UNITED NATIONS – West Africa can expect flare-ups of Ebola in the coming year even if the world’s worst outbreak of the disease is declared effectively over, U.N. chief Ban Ki-moon said Wednesday.
The World Health Organization on Thursday declared Liberia Ebola-free, joining Guinea and Sierra Leone, which earned that status at the end of last year.
For the first time since the outbreak began in December 2013, all three countries will have registered zero cases in at least 42 days, which is twice the incubation period for the virus.
But in an address to the General Assembly, Ban warned that the virus could resurface, if in limited fashion.
“We can anticipate future flare-ups of Ebola in the coming year,” Ban said. “But we also expect the potential and frequency of those flare-ups to decrease over time.”
World Health Organization director Margaret Chan said the virus can persist in some Ebola survivors even after they have fully recovered.
Since March of last year, there have been 10 minor flare-ups of infections.
“By the end of this year, we expect that all survivors — all survivors — will have cleared the virus from their bodies,” Chan said.
More than 28,600 people have been infected by the virus in West Africa and 11,300 have died.
Chan described the next three months as “the most critical,” as foreign medical groups shut down operations in West Africa and national health ministries take over, managing disease surveillance and response.
The Ebola outbreak overwhelmed the weak health care systems in the three countries and delivered a major blow to their economies, prompting calls for aid.
Recovery will take time, Chan told the 193-nation assembly, but she asserted that there would be no return to a full-blown epidemic.
“No one will let this virus take off and run away again,” she said.
Ready for next time?
But with a cure still out of reach, and no vaccine on the market, are we better prepared for next time?
Important lessons were learned the hard way from the unprecedented devastation and suffering wrought by the outbreak, experts say.
Epidemiological protocols have been improved: At first, many infected people were not quarantined fast enough or given the right type of care.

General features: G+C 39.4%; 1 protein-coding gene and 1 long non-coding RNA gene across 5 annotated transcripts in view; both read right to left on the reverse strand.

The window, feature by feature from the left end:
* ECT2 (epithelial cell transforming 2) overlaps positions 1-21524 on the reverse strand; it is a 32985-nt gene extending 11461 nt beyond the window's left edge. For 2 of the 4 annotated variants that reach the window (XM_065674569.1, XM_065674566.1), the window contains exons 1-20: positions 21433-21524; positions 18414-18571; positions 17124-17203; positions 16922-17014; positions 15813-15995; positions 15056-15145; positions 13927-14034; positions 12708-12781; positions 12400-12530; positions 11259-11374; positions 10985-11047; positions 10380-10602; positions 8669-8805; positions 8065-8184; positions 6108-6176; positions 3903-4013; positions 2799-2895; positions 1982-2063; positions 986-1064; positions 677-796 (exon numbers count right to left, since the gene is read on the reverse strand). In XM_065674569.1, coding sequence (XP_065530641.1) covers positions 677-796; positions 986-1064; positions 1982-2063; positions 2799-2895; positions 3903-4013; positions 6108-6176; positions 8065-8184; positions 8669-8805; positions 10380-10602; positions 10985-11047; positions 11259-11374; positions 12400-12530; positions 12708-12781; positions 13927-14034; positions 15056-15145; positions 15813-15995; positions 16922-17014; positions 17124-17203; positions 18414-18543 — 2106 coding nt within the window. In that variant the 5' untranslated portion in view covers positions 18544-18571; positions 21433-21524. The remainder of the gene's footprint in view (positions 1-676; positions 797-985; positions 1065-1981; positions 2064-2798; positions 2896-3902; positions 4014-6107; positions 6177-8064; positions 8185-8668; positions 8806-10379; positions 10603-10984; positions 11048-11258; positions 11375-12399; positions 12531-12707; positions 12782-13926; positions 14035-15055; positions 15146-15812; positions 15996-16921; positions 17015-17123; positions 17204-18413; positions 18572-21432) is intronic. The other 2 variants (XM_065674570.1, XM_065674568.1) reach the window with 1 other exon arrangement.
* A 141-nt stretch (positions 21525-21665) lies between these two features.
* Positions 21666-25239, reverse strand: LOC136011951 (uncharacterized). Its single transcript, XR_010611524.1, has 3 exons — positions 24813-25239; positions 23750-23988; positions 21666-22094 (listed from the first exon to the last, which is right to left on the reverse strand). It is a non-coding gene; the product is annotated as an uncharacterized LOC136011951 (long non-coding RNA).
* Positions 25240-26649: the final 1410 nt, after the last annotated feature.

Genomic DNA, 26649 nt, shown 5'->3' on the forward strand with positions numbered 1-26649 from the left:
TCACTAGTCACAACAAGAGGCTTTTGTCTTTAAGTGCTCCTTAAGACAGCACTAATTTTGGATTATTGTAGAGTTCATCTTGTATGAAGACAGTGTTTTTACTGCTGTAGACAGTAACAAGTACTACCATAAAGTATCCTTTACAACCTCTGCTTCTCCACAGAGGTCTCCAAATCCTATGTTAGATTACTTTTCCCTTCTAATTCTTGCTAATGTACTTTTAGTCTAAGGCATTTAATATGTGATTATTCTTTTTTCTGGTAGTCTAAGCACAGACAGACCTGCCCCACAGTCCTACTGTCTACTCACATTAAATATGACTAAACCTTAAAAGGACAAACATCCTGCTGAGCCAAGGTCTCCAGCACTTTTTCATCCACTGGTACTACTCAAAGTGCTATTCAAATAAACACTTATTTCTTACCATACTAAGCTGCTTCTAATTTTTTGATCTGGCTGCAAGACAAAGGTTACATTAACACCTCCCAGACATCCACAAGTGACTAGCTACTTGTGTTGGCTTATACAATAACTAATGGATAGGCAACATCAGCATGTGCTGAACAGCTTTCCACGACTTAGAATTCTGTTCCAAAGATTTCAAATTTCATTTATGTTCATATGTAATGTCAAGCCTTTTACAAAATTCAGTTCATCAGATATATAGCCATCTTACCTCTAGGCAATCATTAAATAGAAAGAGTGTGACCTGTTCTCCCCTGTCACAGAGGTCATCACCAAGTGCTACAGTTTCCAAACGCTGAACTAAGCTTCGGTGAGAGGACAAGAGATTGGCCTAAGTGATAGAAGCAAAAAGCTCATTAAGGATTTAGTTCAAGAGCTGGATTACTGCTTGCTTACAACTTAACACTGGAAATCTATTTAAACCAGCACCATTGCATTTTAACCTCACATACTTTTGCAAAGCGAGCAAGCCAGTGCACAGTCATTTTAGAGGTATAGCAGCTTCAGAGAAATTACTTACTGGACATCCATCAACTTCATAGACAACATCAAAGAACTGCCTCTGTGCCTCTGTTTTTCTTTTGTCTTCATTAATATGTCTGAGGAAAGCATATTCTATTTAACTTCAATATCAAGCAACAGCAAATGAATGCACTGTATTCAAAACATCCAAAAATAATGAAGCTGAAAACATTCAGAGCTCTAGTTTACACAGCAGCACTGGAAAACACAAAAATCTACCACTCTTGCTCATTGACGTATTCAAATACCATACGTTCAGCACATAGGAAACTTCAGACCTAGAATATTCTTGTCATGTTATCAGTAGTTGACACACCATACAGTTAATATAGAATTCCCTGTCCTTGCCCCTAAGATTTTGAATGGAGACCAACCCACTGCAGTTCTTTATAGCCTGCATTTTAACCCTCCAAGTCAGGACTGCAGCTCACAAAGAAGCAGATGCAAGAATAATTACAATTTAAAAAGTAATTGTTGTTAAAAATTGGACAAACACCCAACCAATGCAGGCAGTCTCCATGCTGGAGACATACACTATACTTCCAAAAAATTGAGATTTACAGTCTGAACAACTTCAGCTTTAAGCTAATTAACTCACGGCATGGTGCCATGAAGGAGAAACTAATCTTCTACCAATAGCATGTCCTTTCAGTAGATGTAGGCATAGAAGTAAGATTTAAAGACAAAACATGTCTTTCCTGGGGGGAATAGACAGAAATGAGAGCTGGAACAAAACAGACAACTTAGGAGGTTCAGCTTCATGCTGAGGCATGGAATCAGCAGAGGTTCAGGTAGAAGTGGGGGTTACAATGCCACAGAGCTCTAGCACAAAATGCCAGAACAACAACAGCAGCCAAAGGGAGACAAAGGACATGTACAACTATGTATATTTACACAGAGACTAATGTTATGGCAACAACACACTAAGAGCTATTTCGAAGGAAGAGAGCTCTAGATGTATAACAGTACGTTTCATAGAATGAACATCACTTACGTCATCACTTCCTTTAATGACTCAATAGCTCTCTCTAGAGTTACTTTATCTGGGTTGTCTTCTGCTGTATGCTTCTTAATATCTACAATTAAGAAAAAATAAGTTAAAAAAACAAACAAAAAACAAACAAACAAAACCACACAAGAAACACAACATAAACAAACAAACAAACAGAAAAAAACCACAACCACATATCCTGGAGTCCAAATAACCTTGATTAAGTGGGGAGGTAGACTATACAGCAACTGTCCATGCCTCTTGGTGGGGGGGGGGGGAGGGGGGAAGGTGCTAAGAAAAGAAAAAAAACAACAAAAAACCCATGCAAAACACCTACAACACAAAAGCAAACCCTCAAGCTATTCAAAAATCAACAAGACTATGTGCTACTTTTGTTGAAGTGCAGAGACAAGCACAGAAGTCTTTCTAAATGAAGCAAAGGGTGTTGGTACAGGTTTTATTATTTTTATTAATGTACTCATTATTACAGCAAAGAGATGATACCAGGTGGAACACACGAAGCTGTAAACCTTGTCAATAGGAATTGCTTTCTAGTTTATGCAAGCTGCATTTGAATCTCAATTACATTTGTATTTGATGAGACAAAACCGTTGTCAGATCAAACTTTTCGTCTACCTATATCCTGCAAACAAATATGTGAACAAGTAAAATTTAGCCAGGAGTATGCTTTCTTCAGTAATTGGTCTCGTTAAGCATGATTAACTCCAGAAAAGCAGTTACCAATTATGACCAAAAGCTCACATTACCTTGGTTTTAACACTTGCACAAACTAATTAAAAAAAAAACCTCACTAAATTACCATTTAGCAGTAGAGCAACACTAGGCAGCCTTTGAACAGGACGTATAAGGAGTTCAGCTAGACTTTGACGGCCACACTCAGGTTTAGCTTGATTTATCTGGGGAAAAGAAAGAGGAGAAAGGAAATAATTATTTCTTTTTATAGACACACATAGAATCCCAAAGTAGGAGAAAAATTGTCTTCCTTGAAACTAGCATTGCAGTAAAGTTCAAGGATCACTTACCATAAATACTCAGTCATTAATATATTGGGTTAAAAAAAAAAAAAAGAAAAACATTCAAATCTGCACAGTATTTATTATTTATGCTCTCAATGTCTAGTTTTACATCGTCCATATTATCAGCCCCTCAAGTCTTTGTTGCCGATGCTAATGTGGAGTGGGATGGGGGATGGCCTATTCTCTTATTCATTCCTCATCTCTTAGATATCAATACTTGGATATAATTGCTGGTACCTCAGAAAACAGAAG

The World Health Organization’s much-criticized reaction lag led to an overhaul of epidemic response guidelines. Deployment of medical staffers, virus-blocking suits, medicines and other material is likely to be implemented much more quickly next time.
“We know how to stop the spread,” said Liberia’s chief medical officer Francis Karteh. “Liberia is no longer at risk like the way it was.”
Karteh said local doctors learned much from organizations such as Doctors Without Borders, the Red Cross and the WHO, which deployed staffers to help contain the epidemic.
A key lesson was the need for quick, safe and hygienic burials of people who died from the virus, which is transmitted through body fluids, and by speedily tracing those who had been in contact with them.
The new knowledge came in handy after Liberia — declared Ebola-free — had two further flare-ups successfully stopped in their tracks.
“During the first outbreak our doctors and health care workers were not (familiar with) the disease,” said Karteh.
“This is why a good number of them (more than 500) died.”
An ironic upside of the outbreak’s massive scale is that it yielded thousands of survivors for medical research.
This led to the discovery that Ebola virus can live for several months in the semen, spinal column and eye fluid of survivors — though the implications and transmission risk are not yet clear.
It was also recently found that survivors can suffer vision problems, hearing loss and joint pain for months after being declared cured.
Scramble for drugs
The scale of the outbreak, and the global scare caused when infected doctors started returning home from West Africa to Europe and the United States, provided impetus for the fast-track development of drugs.
The resulting pharmaceutical scramble yielded several promising vaccine candidates.
But none have yet been tested in general, non-infected populations — the gold standard for proving efficacy.
Similarly, none of the many potential treatments under investigation have so far been proven to work.
Many drug studies started when the epidemic was already declining and there were no longer enough patients for clinical trials.
Nevertheless, many studies have advanced to the point that testing can continue if there is another outbreak.
The front-runners are ZMapp, a cocktail of three artificial Ebola antibodies made by Mapp Biopharmaceutical in California, and Avigan, an antiviral tablet developed by a subsidiary of Japan’s Fujifilm Holdings.
Both were given to infected medical workers, though it is not sure that their survival owes to the treatment.
A lesser-known compound called GS-5734, developed by U.S.-based Gilead Sciences, was given to a Scottish nurse hospitalized with a serious relapse months after her initial recovery. She recovered.
Other treatments, however, did not pan out.
A study released last week concluded that transfusions of blood plasma from survivors — despite sky-high expectations — failed to significantly increase the odds of recovery.
On the upside, doctors recently said a malaria drug given to Ebola patients in Liberia seemed to improve chances for survival.
For now, the focus remains rapid response, speedy quarantine, and quality care — including intravenous drip to prevent dehydration — for those infected.
French immunologist Jean-Francois Delfraissy said keeping an eye on survivors, and boosting African early alert systems, were crucial to breaking the transmission chain.
“Continued research into vaccines, treatments and the virus reservoir, both animal and human, is indispensable,” he said.